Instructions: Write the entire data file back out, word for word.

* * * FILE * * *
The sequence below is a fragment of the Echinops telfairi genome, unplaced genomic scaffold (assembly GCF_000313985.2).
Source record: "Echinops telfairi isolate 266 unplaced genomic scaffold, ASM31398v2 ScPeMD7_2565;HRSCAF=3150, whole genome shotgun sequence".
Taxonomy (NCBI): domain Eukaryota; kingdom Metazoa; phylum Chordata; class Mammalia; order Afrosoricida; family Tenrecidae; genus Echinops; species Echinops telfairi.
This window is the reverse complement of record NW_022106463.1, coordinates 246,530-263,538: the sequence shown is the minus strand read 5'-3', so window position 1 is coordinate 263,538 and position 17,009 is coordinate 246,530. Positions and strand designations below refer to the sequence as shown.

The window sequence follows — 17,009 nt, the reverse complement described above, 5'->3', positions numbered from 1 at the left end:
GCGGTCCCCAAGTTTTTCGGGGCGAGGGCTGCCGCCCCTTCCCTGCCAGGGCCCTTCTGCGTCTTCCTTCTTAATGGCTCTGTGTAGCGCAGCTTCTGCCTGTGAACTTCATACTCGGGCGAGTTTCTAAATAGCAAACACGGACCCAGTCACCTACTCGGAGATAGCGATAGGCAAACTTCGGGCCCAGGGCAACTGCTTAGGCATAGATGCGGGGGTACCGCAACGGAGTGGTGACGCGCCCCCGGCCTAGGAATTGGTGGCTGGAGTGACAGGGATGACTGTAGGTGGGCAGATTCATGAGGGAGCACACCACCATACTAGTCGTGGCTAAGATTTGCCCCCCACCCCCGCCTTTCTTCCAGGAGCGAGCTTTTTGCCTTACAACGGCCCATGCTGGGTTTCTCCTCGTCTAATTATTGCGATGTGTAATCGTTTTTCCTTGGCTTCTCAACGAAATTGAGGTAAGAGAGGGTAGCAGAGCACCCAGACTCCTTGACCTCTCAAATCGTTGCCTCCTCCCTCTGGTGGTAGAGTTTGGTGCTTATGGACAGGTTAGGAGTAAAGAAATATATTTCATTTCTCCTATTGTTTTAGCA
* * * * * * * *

The sequence below is a fragment of the Echinops telfairi genome, unplaced genomic scaffold (assembly GCF_000313985.2).
Source record: "Echinops telfairi isolate 266 unplaced genomic scaffold, ASM31398v2 ScPeMD7_2565;HRSCAF=3150, whole genome shotgun sequence".
Taxonomy (NCBI): domain Eukaryota; kingdom Metazoa; phylum Chordata; class Mammalia; order Afrosoricida; family Tenrecidae; genus Echinops; species Echinops telfairi.
This window is the reverse complement of record NW_022106463.1, coordinates 246,530-263,538: the sequence shown is the minus strand read 5'-3', so window position 1 is coordinate 263,538 and position 17,009 is coordinate 246,530. Positions and strand designations below refer to the sequence as shown.

The window sequence follows — 17,009 nt, the reverse complement described above, 5'->3', positions numbered from 1 at the left end:
GCGGTCCCCAAGTTTTTCGGGGCGAGGGCTGCCGCCCCTTCCCTGCCAGGGCCCTTCTGCGTCTTCCTTCTTAATGGCTCTGTGTAGCGCAGCTTCTGCCTGTGAACTTCATACTCGGGCGAGTTTCTAAATAGCAAACACGGACCCAGTCACCTACTCGGAGATAGCGATAGGCAAACTTCGGGCCCAGGGCAACTGCTTAGGCATAGATGCGGGGGTACCGCAACGGAGTGGTGACGCGCCCCCGGCCTAGGAATTGGTGGCTGGAGTGACAGGGATGACTGTAGGTGGGCAGATTCATGAGGGAGCACACCACCATACTAGTCGTGGCTAAGATTTGCCCCCCACCCCCGCCTTTCTTCCAGGAGCGAGCTTTTTGCCTTACAACGGCCCATGCTGGGTTTCTCCTCGTCTAATTATTGCGATGTGTAATCGTTTTTCCTTGGCTTCTCAACGAAATTGAGGTAAGAGAGGGTAGCAGAGCACCCAGACTCCTTGACCTCTCAAATCGTTGCCTCCTCCCTCTGGTGGTAGAGTTTGGTGCTTATGGACAGGTTAGGAGTAAAGAAATATATTTCATTTCTCCTATTGTTTTAGCA